owlsongsandgoblinlaughs asked:

What are your feelings about Lady Pole's depiction so far? I can't decide whether I hate it a little or hate it a lot. Her general state of undress and physical outrage, neither of which are present in the novel nor really at all appropriate of the period/her status, have been really distracting. I can't tell whether it's actually making for good TV or not. It's possible that I'm too familiar with the book and that's my main issue--thoughts?

I think Lady Pole seems fine! I don’t remember the book in much detail, but in the show she seems like a fairly typical gothic victim heroine. A teenage bride suffering from a mysterious ailment, wandering around being pale and tormented… and I don’t feel like her behaviour or costumes are inappropriate, given the circumstances.

Most of the time when we see Lady Pole, she’s an invalid. So she’s either wearing a nightdress (when she’s actually in bed/on her way to bed) or some kind of indoor dress and a blanket. We do see her dressed up for the dinner party in episode 2, at which point I thought her erratic behaviour was being portrayed as slightly inappropriate/embarrassing – but her husband didn’t want to criticize it because he was so glad she was alive again.

It’s also worth noting that in the Regency era, a lot of everyday dresses looked like nightdresses. She could very well be wearing a normal outfit in most of the scenes where she appears “undressed,” because Regency dresses could be very floaty and low-cut. It’s not the Victorian era, after all. 

Either way, the only people who see her in this state are members of the household, Arabella (by accident) and Norrell (chaperoned, and in a position analogous to that of a doctor.) It’s the equivalent of staying at home in your PJs when you’re sick.

As for her behaviour, they probably had to dramatize things a bit compared to the book, but I don’t feel like it’s OTT. Remember, Lady Pole is a teen bride and heiress to a small fortune, and has just returned from the dead. So she has some leeway to be dramatic and emotional, especially in the privacy of her own home – where her husband plainly has no idea what to do.

By episode 2 she’s already very isolated, partly because her “madness” would not be accepted in polite society, and partly because she can’t handle everyday life any more. She’s exhausted, she has a terrifying problem that she physically cannot tell anyone about, and she just returned from the grave. It makes sense for her to be behaving erratically – no matter how “inappropriate” it would be for a young lady.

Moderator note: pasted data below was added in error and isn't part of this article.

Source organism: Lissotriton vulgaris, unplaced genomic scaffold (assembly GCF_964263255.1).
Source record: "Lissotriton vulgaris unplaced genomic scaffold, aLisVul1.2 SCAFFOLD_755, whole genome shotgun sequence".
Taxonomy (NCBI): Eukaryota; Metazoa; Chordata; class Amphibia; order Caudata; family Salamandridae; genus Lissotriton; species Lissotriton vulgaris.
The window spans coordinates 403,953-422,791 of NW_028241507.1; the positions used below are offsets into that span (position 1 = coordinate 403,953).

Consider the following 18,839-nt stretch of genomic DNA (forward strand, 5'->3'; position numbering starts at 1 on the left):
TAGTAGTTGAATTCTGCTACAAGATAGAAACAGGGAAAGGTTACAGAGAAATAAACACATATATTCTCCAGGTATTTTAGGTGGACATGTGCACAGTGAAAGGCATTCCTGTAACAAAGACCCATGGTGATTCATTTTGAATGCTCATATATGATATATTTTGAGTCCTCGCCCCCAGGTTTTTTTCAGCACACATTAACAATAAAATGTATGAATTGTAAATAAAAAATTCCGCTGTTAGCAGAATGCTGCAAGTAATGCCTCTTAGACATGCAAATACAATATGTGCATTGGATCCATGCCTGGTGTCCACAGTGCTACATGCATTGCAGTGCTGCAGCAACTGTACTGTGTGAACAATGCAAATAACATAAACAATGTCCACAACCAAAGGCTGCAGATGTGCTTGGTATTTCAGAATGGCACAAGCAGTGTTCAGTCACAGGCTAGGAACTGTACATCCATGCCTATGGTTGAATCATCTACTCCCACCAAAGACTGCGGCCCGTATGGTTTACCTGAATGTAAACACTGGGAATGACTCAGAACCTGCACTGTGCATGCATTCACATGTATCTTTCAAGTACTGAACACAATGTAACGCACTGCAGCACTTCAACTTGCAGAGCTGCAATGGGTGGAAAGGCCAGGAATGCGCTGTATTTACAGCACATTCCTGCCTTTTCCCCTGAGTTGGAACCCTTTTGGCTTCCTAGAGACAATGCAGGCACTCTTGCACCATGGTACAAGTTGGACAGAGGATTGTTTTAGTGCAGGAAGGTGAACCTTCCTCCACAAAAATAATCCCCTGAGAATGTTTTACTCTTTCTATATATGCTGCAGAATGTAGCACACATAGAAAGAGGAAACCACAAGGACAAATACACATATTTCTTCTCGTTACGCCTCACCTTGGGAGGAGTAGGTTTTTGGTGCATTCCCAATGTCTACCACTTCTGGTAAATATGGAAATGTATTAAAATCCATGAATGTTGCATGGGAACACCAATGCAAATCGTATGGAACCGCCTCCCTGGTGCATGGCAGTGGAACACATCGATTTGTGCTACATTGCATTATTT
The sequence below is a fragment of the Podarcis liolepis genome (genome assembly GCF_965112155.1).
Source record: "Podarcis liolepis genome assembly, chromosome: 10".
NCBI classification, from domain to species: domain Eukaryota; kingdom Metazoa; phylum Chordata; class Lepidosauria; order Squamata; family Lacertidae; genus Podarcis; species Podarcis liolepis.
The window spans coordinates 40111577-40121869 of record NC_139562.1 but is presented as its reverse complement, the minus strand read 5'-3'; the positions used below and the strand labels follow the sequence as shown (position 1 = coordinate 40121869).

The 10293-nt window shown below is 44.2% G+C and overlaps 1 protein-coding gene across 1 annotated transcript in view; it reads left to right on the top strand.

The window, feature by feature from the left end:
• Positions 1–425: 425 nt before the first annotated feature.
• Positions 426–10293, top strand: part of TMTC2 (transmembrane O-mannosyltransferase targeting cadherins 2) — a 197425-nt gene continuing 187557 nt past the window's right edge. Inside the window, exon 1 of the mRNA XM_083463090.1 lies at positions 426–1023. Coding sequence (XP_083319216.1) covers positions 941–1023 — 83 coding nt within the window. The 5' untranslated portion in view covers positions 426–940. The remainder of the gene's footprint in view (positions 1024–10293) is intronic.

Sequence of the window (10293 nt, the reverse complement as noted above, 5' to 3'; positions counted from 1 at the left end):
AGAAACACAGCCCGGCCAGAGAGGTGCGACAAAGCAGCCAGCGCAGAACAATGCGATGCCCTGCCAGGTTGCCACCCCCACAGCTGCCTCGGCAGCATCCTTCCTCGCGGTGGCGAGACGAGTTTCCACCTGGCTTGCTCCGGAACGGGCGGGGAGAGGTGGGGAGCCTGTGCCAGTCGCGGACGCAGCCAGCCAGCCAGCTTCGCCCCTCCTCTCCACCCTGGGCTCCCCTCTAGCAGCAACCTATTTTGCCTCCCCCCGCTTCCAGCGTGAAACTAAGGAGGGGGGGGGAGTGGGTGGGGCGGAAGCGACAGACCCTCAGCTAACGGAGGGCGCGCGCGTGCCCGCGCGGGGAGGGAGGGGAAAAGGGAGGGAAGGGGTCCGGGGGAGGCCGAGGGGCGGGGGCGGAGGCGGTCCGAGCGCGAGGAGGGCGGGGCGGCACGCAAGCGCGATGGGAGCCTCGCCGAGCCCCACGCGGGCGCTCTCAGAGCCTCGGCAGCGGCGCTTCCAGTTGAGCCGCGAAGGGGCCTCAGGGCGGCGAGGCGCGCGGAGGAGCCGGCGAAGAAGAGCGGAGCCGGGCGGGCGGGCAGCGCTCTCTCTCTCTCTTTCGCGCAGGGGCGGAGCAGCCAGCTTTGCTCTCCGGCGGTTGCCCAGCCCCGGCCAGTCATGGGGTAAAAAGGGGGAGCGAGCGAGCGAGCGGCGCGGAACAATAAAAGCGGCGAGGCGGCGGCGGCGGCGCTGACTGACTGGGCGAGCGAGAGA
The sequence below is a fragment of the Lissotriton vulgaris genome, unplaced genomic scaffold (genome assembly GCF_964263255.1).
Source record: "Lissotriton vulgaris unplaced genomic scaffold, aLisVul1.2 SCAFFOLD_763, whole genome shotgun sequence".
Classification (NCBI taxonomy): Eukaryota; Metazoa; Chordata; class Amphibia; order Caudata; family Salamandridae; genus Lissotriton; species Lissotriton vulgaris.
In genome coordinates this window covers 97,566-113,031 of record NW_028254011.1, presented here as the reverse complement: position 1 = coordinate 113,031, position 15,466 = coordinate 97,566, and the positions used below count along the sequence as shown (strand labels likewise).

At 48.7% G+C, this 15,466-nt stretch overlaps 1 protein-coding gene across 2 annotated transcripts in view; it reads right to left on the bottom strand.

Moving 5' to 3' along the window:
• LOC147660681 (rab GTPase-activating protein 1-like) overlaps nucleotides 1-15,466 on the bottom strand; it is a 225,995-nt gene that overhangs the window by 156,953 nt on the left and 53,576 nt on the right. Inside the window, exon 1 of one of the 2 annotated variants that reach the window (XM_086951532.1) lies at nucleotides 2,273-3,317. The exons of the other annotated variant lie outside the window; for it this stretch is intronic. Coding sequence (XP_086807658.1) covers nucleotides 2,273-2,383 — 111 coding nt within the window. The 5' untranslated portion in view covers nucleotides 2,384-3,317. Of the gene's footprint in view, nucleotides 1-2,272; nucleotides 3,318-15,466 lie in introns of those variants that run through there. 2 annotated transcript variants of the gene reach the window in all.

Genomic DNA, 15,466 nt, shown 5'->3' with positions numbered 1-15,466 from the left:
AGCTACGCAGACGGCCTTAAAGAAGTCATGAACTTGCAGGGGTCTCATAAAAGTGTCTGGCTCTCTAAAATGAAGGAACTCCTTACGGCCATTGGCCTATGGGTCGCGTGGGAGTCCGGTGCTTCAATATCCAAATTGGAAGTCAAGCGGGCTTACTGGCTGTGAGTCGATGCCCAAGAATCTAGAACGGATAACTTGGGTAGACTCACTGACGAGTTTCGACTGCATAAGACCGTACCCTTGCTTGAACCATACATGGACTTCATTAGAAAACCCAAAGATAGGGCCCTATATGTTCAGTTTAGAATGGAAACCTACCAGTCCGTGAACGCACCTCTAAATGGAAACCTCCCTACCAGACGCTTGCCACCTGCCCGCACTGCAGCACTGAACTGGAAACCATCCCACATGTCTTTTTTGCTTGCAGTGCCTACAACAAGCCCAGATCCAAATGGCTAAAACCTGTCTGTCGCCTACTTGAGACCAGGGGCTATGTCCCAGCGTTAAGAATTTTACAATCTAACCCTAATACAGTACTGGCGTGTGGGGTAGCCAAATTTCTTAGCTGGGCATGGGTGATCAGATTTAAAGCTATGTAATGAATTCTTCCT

So far, Lady Pole’s storyline does a pretty good job of handling the ways in which women and mentally ill people were ignored and misunderstood by society. Sir Walter Pole seems genuinely well-meaning and anguished about her suffering, but he isn’t shown making an effort to actually listen to her. Instead he asks doctors and Mr Norrell and eventually Jonathan Strange (who doesn’t even know her), all while keeping her confined to the house in the early stages of the “mad wife locked in attic” trope. Arabella is the only one who listens to her, but when she passes on Lady Pole’s message to Jonathan, he just dismisses it because Lady Pole is “out of her wits.” Her whole storyline is about the frustration of being unable to communicate, which quickly drives her to distraction.


An Early 19th Century Mobile Bookshelf

Check out this cool little piece of book furniture.

Hailing from the Regency era this little book carrier, ca. 1820,  offered a nifty way to carry some of your books around.

Full description: 

An attractive Regency period two sided Book Carrier incorporating a single drawer with fine cedar linings, the upper section with delicately turned spindles, the ends with swan shaped motifs.

I can just see some literate royal filling it up with a beautiful leather-bound set of his/her favorite author and heading for the garden.

It’s being offered by Windsor House Antiques and can be had for  £2300.


Writing with violets: when science meets lady-like accomplishments in 1800!

 I tried a science experiment/party trick from a book of scientific and mathematical amusements dated 1801. Violets have a special property: like litmus paper, violet juice changes color when it contacts acidic or basic substances.  Read my blog post to see how I used violet juice as a color-changing ink! 


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